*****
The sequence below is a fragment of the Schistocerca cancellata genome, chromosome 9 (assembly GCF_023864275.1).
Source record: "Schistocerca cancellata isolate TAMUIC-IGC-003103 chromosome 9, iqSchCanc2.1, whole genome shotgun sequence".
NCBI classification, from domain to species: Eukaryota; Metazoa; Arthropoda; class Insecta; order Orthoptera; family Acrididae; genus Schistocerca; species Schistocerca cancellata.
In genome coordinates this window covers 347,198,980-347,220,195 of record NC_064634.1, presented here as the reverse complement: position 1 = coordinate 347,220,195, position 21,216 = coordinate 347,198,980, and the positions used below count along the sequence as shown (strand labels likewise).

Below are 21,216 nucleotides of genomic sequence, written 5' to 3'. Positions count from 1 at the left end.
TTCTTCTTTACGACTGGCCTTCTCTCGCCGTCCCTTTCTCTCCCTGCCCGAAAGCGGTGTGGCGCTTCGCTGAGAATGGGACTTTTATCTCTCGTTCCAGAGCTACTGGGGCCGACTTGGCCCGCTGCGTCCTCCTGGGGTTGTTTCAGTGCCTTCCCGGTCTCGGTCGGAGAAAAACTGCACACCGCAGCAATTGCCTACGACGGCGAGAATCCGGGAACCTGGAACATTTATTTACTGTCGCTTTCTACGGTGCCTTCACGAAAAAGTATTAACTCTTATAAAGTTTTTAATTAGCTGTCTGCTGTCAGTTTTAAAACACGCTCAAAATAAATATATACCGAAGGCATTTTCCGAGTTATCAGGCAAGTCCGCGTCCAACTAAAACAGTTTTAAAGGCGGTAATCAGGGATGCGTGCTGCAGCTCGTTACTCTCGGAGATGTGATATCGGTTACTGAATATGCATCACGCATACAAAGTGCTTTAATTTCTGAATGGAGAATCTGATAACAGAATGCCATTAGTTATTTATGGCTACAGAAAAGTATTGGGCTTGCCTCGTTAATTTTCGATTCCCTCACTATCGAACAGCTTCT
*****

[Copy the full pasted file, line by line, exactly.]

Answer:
The sequence below is a fragment of the Schistocerca cancellata genome, chromosome 9 (assembly GCF_023864275.1).
Source record: "Schistocerca cancellata isolate TAMUIC-IGC-003103 chromosome 9, iqSchCanc2.1, whole genome shotgun sequence".
NCBI classification, from domain to species: Eukaryota; Metazoa; Arthropoda; class Insecta; order Orthoptera; family Acrididae; genus Schistocerca; species Schistocerca cancellata.
In genome coordinates this window covers 347,198,980-347,220,195 of record NC_064634.1, presented here as the reverse complement: position 1 = coordinate 347,220,195, position 21,216 = coordinate 347,198,980, and the positions used below count along the sequence as shown (strand labels likewise).

Below are 21,216 nucleotides of genomic sequence, written 5' to 3'. Positions count from 1 at the left end.
TTCTTCTTTACGACTGGCCTTCTCTCGCCGTCCCTTTCTCTCCCTGCCCGAAAGCGGTGTGGCGCTTCGCTGAGAATGGGACTTTTATCTCTCGTTCCAGAGCTACTGGGGCCGACTTGGCCCGCTGCGTCCTCCTGGGGTTGTTTCAGTGCCTTCCCGGTCTCGGTCGGAGAAAAACTGCACACCGCAGCAATTGCCTACGACGGCGAGAATCCGGGAACCTGGAACATTTATTTACTGTCGCTTTCTACGGTGCCTTCACGAAAAAGTATTAACTCTTATAAAGTTTTTAATTAGCTGTCTGCTGTCAGTTTTAAAACACGCTCAAAATAAATATATACCGAAGGCATTTTCCGAGTTATCAGGCAAGTCCGCGTCCAACTAAAACAGTTTTAAAGGCGGTAATCAGGGATGCGTGCTGCAGCTCGTTACTCTCGGAGATGTGATATCGGTTACTGAATATGCATCACGCATACAAAGTGCTTTAATTTCTGAATGGAGAATCTGATAACAGAATGCCATTAGTTATTTATGGCTACAGAAAAGTATTGGGCTTGCCTCGTTAATTTTCGATTCCCTCACTATCGAACAGCTTCT